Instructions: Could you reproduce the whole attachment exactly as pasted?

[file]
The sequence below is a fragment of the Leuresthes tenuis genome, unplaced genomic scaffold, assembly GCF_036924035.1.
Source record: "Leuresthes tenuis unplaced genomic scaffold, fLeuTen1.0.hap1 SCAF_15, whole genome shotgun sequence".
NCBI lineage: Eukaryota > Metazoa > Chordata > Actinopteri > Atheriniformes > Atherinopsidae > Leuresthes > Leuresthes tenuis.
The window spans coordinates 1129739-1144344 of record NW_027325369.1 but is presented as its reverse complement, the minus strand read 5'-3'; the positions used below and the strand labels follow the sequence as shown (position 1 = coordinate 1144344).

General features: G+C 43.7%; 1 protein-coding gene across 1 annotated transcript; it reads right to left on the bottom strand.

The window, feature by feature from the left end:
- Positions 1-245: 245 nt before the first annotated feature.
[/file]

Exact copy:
The sequence below is a fragment of the Leuresthes tenuis genome, unplaced genomic scaffold, assembly GCF_036924035.1.
Source record: "Leuresthes tenuis unplaced genomic scaffold, fLeuTen1.0.hap1 SCAF_15, whole genome shotgun sequence".
NCBI lineage: Eukaryota > Metazoa > Chordata > Actinopteri > Atheriniformes > Atherinopsidae > Leuresthes > Leuresthes tenuis.
The window spans coordinates 1129739-1144344 of record NW_027325369.1 but is presented as its reverse complement, the minus strand read 5'-3'; the positions used below and the strand labels follow the sequence as shown (position 1 = coordinate 1144344).

General features: G+C 43.7%; 1 protein-coding gene across 1 annotated transcript; it reads right to left on the bottom strand.

The window, feature by feature from the left end:
- Positions 1-245: 245 nt before the first annotated feature.